Intrepid students from a Biggleswade special school have yomped their way towards success in a prestigious youth achievement award scheme.
A group of Ivel Valley School pupils aged between 16 and 18 - who have a range of special needs and disabilities (SEND) - took part in an overnight hike and camping trip and passed the gruelling ‘Expedition’ section of the Bronze Duke Of Edinburgh Award.
Lynn Hawkins, class teacher and DofE countryside leader at the school, said: “Our pupils walked 15k [9.3 miles] from the school to Henlow Bridge Lakes, camped out for the night, and made the tough return trip the next day, all in cold and rainy weather.
“They had to plan the whole thing, learn first aid, map-read, cross roads and a railway line, carry their kit including tents, set up camp, and cook their meals - all independently.
“We practised and trained hard in advance, but on the two days it was all up to them, and we weren’t allowed to help them or tell them what to do. They worked tremendously hard and truly supported each other both physically and mentally. Some of them had never even slept away from their own bed, so being brave enough to undertaking such a tough
expedition - and not only complete it, but to pass all the requirements they needed to - is a fantastic achievement. No allowances were made - they had to do everything a team
without disabilities would have had to do, so it’s even more impressive.”
Kathryn Hall, independent DofE Assessor, said: “This wasn’t an ‘easier’ version of the expedition - it doesn’t work like that. What struck me was how well they worked as a team, helping each other all the way. They did amazingly well and I was very pleased to tell them they had passed.”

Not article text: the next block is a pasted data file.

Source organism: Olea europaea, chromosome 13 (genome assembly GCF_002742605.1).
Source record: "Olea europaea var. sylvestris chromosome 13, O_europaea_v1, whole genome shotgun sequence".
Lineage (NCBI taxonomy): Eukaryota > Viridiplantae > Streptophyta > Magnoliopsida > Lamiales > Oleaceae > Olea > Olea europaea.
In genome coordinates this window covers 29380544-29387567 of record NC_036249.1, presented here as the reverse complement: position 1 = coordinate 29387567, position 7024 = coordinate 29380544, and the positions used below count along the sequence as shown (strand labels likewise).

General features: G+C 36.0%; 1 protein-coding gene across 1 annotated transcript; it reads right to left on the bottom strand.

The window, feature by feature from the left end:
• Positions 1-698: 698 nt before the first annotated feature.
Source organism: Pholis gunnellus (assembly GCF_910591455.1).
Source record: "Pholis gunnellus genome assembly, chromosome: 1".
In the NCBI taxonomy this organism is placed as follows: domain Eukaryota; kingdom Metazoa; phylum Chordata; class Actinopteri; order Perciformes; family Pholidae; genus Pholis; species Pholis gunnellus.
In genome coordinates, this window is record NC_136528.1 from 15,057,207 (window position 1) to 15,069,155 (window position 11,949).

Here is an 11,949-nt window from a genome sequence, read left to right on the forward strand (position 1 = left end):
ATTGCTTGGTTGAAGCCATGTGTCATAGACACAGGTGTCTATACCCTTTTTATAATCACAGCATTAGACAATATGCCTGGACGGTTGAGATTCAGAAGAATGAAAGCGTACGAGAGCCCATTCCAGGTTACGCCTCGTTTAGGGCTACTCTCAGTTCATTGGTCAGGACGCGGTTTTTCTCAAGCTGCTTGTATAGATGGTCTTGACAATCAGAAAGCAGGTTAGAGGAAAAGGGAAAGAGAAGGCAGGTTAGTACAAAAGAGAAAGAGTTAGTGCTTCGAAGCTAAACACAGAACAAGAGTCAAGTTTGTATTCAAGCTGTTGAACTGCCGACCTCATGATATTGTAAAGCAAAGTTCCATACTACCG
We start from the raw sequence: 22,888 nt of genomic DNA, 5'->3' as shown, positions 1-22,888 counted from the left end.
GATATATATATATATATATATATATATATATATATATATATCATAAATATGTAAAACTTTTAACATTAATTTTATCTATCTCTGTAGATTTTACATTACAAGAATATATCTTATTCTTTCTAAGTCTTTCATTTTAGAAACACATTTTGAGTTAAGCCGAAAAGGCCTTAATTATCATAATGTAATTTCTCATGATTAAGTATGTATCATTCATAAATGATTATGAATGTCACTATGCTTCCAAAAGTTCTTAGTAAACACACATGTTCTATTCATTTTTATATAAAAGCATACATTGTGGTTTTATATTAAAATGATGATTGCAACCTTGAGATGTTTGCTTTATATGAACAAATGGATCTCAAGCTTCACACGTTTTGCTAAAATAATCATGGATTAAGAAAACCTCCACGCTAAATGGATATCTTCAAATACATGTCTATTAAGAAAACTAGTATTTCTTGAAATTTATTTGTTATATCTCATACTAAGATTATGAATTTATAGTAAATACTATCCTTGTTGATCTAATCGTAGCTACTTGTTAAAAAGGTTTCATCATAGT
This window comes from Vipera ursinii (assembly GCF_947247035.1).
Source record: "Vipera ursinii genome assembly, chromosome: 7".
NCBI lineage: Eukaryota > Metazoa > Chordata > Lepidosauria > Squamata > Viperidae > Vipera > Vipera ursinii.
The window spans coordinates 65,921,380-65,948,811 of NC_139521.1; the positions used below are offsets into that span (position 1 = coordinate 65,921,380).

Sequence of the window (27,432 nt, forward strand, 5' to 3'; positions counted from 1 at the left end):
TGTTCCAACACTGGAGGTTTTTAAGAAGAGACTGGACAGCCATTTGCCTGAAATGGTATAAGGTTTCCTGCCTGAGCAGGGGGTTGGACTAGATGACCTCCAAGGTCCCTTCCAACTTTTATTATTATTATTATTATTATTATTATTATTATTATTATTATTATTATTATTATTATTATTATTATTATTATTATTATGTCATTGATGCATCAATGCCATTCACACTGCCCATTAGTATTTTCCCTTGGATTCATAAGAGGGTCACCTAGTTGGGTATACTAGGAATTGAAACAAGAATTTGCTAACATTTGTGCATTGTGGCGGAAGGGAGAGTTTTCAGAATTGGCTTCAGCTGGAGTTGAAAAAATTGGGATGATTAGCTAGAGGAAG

In addition to the Expedition section of the award, the students have been completing their Volunteering, Physical and Skills elements. Activities completed included decorating and gardening at Ivel Valley School’s lodge house; learning how to play and score golf; passing a Level 2 Bikeability Award; learning to maintain and repair cycles; and helping younger Ivel Valley nursery, reception and Year 1 pupils with reading and daily activities.
Audrey Webb, deputy head, said: “These are our first students ever to take part in the award, and we’re immensely proud of both them and the members of staff who have worked so closely with them, and giving up their time to help and encourage them.
“It has taken nearly two years and they have put in a huge amount of effort into completing their Bronze Award.”
Ivel Valley became an accredited Duke of Edinburgh Licensed Centre in September 2014.
Following the success of its first Bronze award students, it hopes more pupils can take on DofE challenges in the future.